This month, the Geneva-headquartered firm announced that two existing US plants in Princeton and Port Newark now run on wind energy, bringing the total number of factories operating on 100% renewable energy to seven, out of a total of 25 sites around the world.
Of these seven, two are located in Switzerland, one in the UK, one in Norway and one in Belgium, powered primarily by electricity sourced from wind and hydro.
Firmenich, which is the world’s largest privately-owned flavour and fragrance company, now sources more than 65% of its manufacturing electricity from renewable sources globally.
Aiming to be carbon neutral
“We have set industry-leading environmental goals, in line with our vision to become a carbon neutral company,” said its CEO, Gilbert Ghostine. “[These] investments in clean energy are a key milestone in reaching our goal of 100% of our manufacturing sites powered from renewables by 2020.”
Johanna Levy, director of sustainability for North America, told us the path to renewable energy does not always run smoothly. “For global companies, such as Firmenich, switching to 100% renewable electricity is simpler in some regions than others. Some countries may lack infrastructures, or open energy markets. Companies have to be committed to go beyond this hurdles and work locally to find creative solutions.”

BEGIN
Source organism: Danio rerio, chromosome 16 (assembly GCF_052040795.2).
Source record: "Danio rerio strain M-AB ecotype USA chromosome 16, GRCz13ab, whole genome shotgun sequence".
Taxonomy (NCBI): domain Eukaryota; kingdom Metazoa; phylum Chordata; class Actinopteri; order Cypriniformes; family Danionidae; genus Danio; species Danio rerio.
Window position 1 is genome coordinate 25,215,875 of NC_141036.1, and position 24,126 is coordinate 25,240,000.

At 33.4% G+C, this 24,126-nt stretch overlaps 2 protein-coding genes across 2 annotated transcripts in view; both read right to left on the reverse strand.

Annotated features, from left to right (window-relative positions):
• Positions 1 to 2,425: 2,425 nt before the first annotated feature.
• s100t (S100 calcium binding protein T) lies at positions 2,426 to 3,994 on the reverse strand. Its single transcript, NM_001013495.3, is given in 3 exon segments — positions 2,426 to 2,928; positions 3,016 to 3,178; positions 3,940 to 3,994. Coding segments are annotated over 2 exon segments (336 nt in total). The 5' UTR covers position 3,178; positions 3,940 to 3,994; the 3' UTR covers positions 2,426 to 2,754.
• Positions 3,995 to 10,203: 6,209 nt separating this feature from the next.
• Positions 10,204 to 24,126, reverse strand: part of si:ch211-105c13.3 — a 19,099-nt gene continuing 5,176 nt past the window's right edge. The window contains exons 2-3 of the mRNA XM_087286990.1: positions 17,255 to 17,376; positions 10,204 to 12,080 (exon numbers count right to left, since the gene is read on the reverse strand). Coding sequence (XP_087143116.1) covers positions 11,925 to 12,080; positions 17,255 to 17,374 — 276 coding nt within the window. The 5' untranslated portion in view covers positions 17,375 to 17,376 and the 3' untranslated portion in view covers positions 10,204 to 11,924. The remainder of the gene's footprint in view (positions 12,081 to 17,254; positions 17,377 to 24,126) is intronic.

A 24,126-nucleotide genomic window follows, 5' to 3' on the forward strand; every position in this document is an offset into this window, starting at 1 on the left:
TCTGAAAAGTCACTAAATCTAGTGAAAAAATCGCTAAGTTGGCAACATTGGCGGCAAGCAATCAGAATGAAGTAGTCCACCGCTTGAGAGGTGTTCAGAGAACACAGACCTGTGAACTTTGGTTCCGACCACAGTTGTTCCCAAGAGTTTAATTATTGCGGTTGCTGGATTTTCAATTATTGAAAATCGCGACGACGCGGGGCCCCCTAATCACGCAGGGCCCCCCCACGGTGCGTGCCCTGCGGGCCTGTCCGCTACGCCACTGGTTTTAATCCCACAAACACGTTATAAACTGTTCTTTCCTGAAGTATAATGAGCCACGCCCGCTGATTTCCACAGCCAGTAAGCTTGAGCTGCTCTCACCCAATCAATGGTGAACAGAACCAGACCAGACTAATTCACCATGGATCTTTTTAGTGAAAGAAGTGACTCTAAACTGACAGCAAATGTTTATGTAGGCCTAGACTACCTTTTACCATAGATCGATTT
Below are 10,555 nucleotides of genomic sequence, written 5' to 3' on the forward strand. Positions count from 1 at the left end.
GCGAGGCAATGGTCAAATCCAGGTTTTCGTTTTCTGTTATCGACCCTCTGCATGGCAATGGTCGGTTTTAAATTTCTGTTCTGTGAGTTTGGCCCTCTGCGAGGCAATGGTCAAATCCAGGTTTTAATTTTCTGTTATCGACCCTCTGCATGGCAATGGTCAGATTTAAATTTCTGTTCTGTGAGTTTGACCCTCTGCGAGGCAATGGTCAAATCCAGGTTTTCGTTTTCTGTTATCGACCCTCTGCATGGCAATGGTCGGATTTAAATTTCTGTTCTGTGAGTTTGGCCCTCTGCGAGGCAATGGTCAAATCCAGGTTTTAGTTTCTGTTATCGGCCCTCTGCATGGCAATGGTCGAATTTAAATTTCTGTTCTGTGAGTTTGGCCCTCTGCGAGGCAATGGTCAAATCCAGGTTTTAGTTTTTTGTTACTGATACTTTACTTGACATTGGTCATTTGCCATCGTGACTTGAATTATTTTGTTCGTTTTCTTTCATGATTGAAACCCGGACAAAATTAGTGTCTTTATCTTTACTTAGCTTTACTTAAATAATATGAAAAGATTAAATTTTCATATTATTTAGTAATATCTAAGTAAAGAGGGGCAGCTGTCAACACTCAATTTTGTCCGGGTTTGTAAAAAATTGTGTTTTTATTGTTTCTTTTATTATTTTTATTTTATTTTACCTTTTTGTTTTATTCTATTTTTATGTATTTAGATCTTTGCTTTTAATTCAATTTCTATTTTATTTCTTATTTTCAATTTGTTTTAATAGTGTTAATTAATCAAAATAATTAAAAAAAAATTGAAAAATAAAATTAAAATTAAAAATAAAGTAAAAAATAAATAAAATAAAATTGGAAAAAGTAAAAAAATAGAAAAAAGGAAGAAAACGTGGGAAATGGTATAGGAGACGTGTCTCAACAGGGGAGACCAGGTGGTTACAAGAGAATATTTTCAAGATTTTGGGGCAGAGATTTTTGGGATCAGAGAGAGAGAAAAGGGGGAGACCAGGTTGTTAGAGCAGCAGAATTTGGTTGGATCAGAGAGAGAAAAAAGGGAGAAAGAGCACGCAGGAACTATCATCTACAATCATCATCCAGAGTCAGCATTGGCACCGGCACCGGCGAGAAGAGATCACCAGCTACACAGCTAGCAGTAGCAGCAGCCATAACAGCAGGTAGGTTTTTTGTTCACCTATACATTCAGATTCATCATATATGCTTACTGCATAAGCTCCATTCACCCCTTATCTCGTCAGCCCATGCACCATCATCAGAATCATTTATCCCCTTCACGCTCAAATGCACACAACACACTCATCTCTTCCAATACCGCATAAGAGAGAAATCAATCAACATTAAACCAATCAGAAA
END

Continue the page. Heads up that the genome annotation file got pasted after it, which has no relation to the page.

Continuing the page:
Nevertheless, she urged other manufacturers to consider making similar commitments.
Collaborate with local suppliers
“Any company should understand their environmental impact and strive to increase efficiency and reduce energy use. In parallel, a switch to renewable energy can typically be done by collaborating with local electricity suppliers.”
Last year announced details of what it says will be its largest renewable energy project to date – buying a renewable briquette boiler for process steam production in Dahej, India which will be fuelled by agricultural waste.
With installation already underway, the boiler is expected to reduce its scope one CO2 emissions by 2,800 tonnes annually. Scope one emissions are direct emissions from sources that are owned or controlled by the organisation in question.
Over the course of 2016, Firmenich invested CHF 6.91 million (€6.26m) in a broad variety of projects aimed at improving its environmental performance, such as water conservation, wastewater treatment, energy emissions reduction and waste management projects, achieving a zero waste-to-landfill at 40% of its manufacturing sites.
It reported an annual turnover of 3.2 billion Swiss Francs (€3.9bn) for the same year.
Anglo-Dutch manufacturer Unilever has set itself similar targets and aims to power 100% of its UK manufacturing sites using renewable energy, such as wind, hydro or biomethane gas, by 2030. Fifteen of its UK plants currently run on renewable energy.